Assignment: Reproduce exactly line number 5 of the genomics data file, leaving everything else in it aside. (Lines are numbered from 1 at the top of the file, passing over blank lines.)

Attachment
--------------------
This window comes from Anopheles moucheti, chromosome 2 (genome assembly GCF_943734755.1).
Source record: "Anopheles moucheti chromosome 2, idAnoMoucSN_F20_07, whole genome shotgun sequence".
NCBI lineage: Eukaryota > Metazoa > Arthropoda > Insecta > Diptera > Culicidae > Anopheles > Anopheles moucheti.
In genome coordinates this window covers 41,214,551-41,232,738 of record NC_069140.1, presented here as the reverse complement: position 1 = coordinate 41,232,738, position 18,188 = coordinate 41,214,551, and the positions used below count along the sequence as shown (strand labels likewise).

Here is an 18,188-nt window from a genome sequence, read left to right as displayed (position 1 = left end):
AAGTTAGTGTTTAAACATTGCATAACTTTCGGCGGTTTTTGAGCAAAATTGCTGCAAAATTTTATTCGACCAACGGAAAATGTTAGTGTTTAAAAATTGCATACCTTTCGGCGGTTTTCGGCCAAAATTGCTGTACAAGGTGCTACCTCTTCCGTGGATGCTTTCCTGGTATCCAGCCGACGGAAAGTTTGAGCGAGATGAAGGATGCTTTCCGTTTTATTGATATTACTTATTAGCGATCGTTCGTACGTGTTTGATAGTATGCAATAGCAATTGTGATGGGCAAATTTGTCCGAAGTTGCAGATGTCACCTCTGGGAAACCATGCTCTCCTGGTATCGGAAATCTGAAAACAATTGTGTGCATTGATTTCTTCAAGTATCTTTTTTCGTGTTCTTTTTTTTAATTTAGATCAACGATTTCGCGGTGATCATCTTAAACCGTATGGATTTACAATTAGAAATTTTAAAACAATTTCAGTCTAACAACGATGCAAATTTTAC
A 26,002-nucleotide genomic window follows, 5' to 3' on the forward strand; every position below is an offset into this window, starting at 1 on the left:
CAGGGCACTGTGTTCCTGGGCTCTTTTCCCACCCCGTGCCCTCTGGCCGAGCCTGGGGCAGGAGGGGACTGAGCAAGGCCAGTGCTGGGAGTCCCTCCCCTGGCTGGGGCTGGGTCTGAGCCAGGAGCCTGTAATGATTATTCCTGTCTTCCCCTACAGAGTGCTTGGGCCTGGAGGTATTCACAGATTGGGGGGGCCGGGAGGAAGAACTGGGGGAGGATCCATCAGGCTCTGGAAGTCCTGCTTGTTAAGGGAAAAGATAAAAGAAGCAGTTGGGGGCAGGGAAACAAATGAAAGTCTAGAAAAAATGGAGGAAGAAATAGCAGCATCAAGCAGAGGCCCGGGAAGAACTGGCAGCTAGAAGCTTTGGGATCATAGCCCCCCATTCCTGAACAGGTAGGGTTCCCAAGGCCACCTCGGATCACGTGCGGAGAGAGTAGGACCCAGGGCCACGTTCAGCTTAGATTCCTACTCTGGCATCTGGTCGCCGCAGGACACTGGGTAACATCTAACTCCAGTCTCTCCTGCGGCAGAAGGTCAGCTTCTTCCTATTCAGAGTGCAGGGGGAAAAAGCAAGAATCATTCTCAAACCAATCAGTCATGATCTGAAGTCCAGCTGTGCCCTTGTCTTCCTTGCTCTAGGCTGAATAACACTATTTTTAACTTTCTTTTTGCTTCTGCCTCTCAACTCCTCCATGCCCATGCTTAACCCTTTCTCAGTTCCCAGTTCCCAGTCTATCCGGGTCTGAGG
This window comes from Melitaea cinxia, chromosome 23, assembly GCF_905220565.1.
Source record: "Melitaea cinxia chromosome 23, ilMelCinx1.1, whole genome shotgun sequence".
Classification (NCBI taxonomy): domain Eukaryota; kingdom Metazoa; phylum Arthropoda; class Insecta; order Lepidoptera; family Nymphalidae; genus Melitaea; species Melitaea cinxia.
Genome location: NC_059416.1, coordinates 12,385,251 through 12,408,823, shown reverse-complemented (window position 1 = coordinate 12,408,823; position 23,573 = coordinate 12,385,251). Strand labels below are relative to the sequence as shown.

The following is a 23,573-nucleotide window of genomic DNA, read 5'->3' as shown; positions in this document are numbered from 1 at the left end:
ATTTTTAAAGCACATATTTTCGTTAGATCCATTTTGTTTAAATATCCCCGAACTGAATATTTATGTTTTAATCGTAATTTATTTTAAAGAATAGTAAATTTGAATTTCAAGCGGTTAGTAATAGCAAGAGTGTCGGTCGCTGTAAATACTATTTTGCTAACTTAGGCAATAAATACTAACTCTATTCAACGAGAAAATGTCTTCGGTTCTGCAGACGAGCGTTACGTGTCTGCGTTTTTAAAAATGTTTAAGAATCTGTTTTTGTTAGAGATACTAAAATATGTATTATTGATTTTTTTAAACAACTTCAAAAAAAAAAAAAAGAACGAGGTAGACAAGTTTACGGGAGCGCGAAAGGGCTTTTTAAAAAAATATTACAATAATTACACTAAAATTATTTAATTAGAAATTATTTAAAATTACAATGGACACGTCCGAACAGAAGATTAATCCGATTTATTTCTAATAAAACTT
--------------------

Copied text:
Here is an 18,188-nt window from a genome sequence, read left to right as displayed (position 1 = left end):